Michael J. Fox’s family life with his wife, Tracy Pollan, and four children, is by all accounts a dream. He has received several honorary degrees and lifetime achievement awards for his accomplishments, authored several best-selling books, and raised more than $1.5 billion through The Michael J. Fox Foundation for Parkinson’s Research.
Recently, on 19th November 2022, he received the Jean Hersholt Humanitarian Award, an honorary Oscar recognizing outstanding philanthropic efforts, at the 13th Governors Awards.
When he took the podium to accept the award, he received a standing ovation and gave a moving acceptance speech. He recalled how Parkinson’s disease affected his life and career, from spurring seven years of denial to finally accepting it and seeing it as, in his own words, a “gift that keeps on taking.”
What is Parkinson’s disease (PD)?
Parkinson’s disease is a progressive disease which occurs when the brain cells that make dopamine stop working or die. Dopamine coordinates movement, which is why PD can cause tremors, stiffness, slowness, and balance and walking problems.
People with PD also lose the nerve endings that produce norepinephrine, which controls many body functions. That is why it causes other non-movement symptoms such as fatigue, low blood pressure, memory problems, depression and constipation.
The symptoms and progression of PD are unique to each person. No one can predict when you will get the symptoms, what symptoms you will get, and how severe they will be. Some of the signs and symptoms include the following:
- Slowed movement
- Rigid muscles
- Impaired balance and posture
- Loss of automatic movements, such as blinking or smiling
- Speech and writing changes
According to a study by the Parkinson’s Foundation, almost one million people in the US are living with PD, and 60,000 are diagnosed every year. More than 10 million globally are living with PD.
Currently, there is no cure for PD, but treatments like supportive therapies, medication and surgery can relieve the symptoms and improve the quality of life.
How Parkinson’s disease impacted Michael J. Fox’s life and career
Michael J. Fox became a household name in the early 1980s when he starred as Alex P. Keaton in Family Ties, which won him a Golden Globe and three Emmys. In 1985, he starred in Back to the Future as Marty McFly. The movie was a huge success, and Fox gave one of the most beloved and iconic performances in modern movie history. He went on to give memorable performances in several classics, including Teen Wolf.
In 1991, while filming Doc Hollywood, he was diagnosed with young-onset PD. He was only 29 years old. “My world as I knew it changed in the instant the doctor pronounced my condition,” Fox said. The diagnosis impacted his life in the following ways.
It brought uncertainty
When he was diagnosed, Fox was newly married to his wife, whom he met on Family Ties. It was a massive blow as the territories were uncharted, and they didn’t understand what PD meant.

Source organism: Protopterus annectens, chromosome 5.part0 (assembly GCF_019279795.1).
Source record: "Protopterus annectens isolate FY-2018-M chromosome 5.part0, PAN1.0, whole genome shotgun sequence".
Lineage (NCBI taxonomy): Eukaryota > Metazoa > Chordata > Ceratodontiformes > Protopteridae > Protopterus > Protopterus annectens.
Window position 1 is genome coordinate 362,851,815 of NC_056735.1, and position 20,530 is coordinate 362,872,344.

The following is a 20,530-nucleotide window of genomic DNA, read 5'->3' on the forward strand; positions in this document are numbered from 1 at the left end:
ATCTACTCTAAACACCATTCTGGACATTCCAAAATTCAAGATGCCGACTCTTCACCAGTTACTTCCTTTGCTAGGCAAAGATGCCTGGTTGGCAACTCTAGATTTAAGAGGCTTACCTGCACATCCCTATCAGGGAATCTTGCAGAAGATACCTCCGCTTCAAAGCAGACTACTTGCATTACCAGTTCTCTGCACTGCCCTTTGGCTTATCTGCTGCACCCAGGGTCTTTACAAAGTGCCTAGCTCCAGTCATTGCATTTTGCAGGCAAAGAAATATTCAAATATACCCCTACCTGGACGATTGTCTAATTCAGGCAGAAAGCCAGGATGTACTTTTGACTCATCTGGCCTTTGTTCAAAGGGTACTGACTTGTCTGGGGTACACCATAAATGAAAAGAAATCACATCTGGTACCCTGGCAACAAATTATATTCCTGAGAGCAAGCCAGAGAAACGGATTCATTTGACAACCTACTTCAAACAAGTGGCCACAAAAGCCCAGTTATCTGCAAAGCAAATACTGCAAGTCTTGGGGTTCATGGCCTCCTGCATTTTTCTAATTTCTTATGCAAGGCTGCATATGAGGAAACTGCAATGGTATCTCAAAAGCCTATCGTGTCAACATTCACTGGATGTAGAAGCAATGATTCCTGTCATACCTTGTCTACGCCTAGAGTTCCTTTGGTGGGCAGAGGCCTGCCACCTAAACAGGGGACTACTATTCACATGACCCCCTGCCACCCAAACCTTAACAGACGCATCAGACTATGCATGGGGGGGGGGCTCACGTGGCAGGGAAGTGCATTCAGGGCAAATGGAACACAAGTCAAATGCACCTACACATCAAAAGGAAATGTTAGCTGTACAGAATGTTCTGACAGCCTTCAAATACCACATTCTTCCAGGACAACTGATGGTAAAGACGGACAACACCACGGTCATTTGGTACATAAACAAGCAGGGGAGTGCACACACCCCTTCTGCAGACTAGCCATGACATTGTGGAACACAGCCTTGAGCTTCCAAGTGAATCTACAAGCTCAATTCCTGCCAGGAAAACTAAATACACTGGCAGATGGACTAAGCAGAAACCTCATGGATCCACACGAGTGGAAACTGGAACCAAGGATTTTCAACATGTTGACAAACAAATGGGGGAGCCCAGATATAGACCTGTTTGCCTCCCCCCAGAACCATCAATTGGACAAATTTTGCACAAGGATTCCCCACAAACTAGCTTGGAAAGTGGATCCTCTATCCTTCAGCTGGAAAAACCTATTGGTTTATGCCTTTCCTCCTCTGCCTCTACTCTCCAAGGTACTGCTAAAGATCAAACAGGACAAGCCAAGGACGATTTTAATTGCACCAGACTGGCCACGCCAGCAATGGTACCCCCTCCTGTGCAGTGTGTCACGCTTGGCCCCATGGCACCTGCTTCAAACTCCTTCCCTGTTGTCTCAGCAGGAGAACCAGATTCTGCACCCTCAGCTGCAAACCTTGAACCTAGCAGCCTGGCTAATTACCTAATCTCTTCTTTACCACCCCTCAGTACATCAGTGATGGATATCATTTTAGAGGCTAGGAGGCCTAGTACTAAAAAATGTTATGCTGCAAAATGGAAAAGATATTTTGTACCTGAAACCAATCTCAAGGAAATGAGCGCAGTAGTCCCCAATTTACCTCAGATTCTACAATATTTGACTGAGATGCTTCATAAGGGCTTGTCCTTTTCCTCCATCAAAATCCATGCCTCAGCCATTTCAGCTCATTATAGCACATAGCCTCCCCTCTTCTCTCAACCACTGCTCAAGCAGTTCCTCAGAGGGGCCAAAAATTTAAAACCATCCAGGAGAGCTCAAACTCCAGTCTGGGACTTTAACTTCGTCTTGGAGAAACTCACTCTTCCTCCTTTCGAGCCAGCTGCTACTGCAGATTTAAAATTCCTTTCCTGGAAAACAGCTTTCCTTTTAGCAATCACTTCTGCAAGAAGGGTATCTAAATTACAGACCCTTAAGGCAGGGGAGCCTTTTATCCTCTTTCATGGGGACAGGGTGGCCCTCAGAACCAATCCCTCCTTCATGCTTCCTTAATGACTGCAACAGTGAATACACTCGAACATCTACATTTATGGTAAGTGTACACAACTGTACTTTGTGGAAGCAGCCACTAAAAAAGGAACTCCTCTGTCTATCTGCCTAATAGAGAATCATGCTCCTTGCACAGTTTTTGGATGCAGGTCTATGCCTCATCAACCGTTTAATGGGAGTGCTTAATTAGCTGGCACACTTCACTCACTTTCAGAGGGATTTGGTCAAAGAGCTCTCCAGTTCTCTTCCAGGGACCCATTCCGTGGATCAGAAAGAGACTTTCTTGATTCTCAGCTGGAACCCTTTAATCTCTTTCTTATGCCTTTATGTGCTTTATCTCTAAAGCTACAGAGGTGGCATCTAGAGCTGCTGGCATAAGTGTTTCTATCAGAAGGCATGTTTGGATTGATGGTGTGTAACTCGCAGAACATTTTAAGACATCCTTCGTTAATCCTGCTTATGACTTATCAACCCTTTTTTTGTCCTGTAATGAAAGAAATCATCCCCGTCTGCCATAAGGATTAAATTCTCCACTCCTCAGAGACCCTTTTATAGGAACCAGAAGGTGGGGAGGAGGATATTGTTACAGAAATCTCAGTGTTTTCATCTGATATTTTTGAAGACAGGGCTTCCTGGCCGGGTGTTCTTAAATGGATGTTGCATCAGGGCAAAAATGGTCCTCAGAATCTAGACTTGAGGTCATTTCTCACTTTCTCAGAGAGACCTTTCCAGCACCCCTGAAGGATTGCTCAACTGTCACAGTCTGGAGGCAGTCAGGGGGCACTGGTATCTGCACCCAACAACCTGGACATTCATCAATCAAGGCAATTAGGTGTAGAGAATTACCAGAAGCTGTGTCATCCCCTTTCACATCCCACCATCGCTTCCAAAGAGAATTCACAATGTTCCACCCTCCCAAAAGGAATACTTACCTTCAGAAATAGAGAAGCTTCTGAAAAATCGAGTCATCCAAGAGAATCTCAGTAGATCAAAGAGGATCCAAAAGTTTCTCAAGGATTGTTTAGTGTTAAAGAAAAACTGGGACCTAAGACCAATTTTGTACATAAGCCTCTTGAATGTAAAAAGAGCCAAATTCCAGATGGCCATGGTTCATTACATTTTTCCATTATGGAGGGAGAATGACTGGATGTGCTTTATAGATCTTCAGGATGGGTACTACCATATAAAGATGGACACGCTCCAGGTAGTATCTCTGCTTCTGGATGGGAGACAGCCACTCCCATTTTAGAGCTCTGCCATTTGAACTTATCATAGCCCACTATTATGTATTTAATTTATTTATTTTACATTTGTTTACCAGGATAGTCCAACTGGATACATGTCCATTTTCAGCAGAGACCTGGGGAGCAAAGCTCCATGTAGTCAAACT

In his Jean Hersholt Humanitarian Award acceptance speech, he said, “The hardest part of my diagnosis was grappling with the certainty of the diagnosis and the uncertainty of the situation!” The couple only knew it would get worse but didn’t know when and how it would progress. He recalled how bad it felt knowing he had only ten years left before the disease took hold.
Fox went into denial and started making ridiculous decisions. He made a series of mediocre comedies hoping for a hit. Films like Life with Mikey, For Love or Money, and Greedy were commercial flops. He told The New York Times Magazine he was trying to do as many quick and successful movies as possible instead of doing one good one that meant something to him.
In 1994, Fox started accepting the disease and sought to understand it to deal with it straightforwardly. In 1996, he starred in Spin City, ABC’s breezy workplace sitcom, playing NYC’s Deputy Mayor Mike Flaherty. It earned him four Emmy nominations, including one win.
It brought support and a newly found purpose after coming out
Fox kept his diagnosis private for seven years because he didn’t know if his audience could laugh if they knew he was struggling. He told very few people and kept it his secret. His wife, Tracy Pollan, had made it clear she was with him for the duration and stood by him.
When he started accepting the disease, he sought to understand it.
“There were all kinds of doctors who helped me understand the processes that were at work, or not at work, in my brain, as the case may be,” he said. Once he did, he felt he needed to tell everybody. Even though he eventually announced his diagnosis because of being bullied by the paparazzi, he wasn’t expecting the support he received.
He received overwhelming support from his peers in the entertainment business and the public. They responded with interest and the desire to find an answer to it.